The Opposition was filed by Exstal who succeeded in opposing the marks, claiming that they were the true owners, despite their allowing their registrations to lapse.

The marks are for a single 60 degree triangular protrusion or indentation along an aluminium profile, and both were rejected as confusingly similar to Exstal’s earlier registered marks.

The opposition is under Appeal.  Napco turned to the District Court for an extension to Oppose Exstal’s marks. This was not granted since the Court could not understand why an Opposer to a mark known to be published for opposition purposes in January, waited until April to request a time extension.  Substantively, the Opposer had 3 months to file an opposition and had a remaining two week window. The Courts considered that the Opposer should file their opposition and then would start the process giving them an opportunity to have their case heard. In addition, since the Commissioner would be a party to such an extension, various guarantees would be required.

The Commissioner accepted the Courts position.  NAPCO had a window of opportunity to oppose the marks and this does not create irreversible damage to them. During that window, they could make any claims they saw fit to submit.  If NAPCO felt that with a pending court case, the IPO should suspend the proceeding before it, the onus was on NAPCO to submit a appropriate request.

Central to this issue is the fact that NAPCO is petitioning to cancel a decision that followed the Commissioner accepting Exstal’s opposition, and no request was made or given to suspend implementation of that decision. The Commissioner did not consider that any mistakes were made in granting the marks, not under the Israel Trademark regulations 1967 and not under the Law of Interpretation 1981. Consequently the request is denied.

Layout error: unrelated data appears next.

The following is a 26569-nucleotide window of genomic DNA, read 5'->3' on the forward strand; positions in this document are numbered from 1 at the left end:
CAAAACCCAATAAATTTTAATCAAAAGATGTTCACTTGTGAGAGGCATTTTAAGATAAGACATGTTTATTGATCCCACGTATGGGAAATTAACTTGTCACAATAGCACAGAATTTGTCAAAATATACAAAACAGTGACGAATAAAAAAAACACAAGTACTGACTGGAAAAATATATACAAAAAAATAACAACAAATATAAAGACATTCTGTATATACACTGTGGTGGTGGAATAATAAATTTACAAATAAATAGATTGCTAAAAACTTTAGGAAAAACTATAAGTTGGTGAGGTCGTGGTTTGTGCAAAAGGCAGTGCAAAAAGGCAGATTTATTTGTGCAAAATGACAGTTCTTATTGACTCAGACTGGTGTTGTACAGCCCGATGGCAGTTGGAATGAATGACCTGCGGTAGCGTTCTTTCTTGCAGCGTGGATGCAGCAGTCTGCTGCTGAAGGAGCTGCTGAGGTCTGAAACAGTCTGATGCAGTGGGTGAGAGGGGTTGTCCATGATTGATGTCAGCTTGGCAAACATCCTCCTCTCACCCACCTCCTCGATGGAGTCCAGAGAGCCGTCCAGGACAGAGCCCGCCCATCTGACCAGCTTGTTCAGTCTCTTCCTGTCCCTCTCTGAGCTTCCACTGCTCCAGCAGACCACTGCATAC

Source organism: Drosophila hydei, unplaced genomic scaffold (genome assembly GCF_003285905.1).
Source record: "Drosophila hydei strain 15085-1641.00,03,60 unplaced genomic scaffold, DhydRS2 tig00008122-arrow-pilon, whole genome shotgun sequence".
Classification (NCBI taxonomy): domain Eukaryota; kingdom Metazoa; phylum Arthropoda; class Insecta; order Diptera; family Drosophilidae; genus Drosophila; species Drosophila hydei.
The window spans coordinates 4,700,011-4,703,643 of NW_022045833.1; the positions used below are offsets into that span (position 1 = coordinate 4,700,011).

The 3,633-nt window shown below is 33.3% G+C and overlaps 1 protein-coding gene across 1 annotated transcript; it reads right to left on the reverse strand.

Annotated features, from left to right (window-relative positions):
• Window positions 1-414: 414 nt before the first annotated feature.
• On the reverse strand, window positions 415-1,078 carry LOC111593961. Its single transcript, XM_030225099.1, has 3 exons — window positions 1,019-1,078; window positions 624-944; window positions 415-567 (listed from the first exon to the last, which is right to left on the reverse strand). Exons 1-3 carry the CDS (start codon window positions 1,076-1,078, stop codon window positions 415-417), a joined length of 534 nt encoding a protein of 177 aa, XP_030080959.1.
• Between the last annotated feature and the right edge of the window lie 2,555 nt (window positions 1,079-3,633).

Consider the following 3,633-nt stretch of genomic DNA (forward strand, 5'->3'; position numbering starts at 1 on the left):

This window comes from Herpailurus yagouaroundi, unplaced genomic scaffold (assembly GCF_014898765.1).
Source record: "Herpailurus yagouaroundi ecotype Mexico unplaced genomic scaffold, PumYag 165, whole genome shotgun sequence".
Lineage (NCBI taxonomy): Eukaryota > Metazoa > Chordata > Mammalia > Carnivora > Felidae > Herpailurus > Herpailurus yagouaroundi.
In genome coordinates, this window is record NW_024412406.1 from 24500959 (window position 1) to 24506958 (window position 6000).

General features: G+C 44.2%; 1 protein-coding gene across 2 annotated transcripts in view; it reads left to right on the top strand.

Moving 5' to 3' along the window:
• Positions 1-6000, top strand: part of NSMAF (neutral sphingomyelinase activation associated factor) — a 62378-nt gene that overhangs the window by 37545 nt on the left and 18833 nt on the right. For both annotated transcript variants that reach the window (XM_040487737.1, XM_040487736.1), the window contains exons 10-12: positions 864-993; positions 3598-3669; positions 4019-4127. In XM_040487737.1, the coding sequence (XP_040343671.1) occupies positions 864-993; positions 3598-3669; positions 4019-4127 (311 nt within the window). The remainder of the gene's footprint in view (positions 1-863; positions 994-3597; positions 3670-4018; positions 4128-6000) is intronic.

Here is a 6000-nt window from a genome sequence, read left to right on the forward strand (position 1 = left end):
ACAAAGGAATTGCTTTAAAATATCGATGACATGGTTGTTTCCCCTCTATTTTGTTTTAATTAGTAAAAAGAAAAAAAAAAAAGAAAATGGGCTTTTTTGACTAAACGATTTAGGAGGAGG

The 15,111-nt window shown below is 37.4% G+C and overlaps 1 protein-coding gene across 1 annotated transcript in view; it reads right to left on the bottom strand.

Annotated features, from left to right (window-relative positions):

The marks published for opposition purposes on 31 January 2016 and the request to cancel the notice of allowance was made on 10 April 2016, three weeks before the deadline for filing oppositions. Exstal filed their response and Napco requested permission to answer and did so a day before the Pesach break when the Israel Patent Office was closed. Napco’s behaviour put unnecessary pressure on the patent office and on Exstal.  Consequently, regardless of the outcome of the wider issues, Napco should pay 5000 Shekels costs for this request.

Interim ruling re Israel TMs 240319 and 253416 by Jacqueline Bracha, 21 April 2016.

Go to INTA & C World

June 2, 2016

Over the past decade, I have  travelled to the United States and am discovering this fascinating continent, State by State, conference city by conference city with INTA. I’ve visited Boston (2010), San Francisco (2011), Washington (2012), San Diego (2015) and now Orlando.

I needed a holiday from the family, to have energy for a family holiday this summer. INTA is ideal. I got to catch up on half a dozen movies on the airplanes, and spent a few days partying with 10,000 other IP practitioners. For a total outlay of maybe $3500 including registration, hotel and flights, I collected over 700 different business cards. That’s a mere $5 per card networking opportunity.

I flew British Airways via London, with 3 hours 5 minutes to leave Heathrow, transfer to Gatwick, pass through the ridiculous UK security and make a connection. It was an opportunity to catch up on British films, and saw suffragette, The Lady in the Van,  Eddy the Eagle and the new James Bond film, Spectre. Also saw Dad’s Army, the movie. This was disappointing. The original television series was one of the best sit-coms the BBC ever produced, and was 30 minutes of belly-laugh-a-minute comedy. The film just didn’t do it for me.

I arrived on Thursday, and spent the Friday at Sea World. IP Practitioners come in all shapes and sizes.

The orcas are plaOrca.jpgyful attorneys that seem to be permanently grinning. Aware of their position as big firm lawyers, they are strict about wearing black suits and white shirts. These apex preditors will drag you down and drown you without notice.


The flamingoes are very attracflamingostive, colourful lawyers with high hemlines and long legs. Coming from the Caribbean and Latin America, they are exotic and mostly female. It is delightful fun socializing with them, but is unlikely to bring incoming work as they don’t have any patents or trademark filings in Israel.



The pelican is easily spotted in the exhibition hall. Armed with his or her carrier bag, this conference attendee is intent on collecting every bit of swag going.

He or she will collect magazines and directories, only to leave these in the hotel room to keep within baggage allowance.



The inside-counsel are a little retiscent and afraid of
being eaten. They withdraw into their shells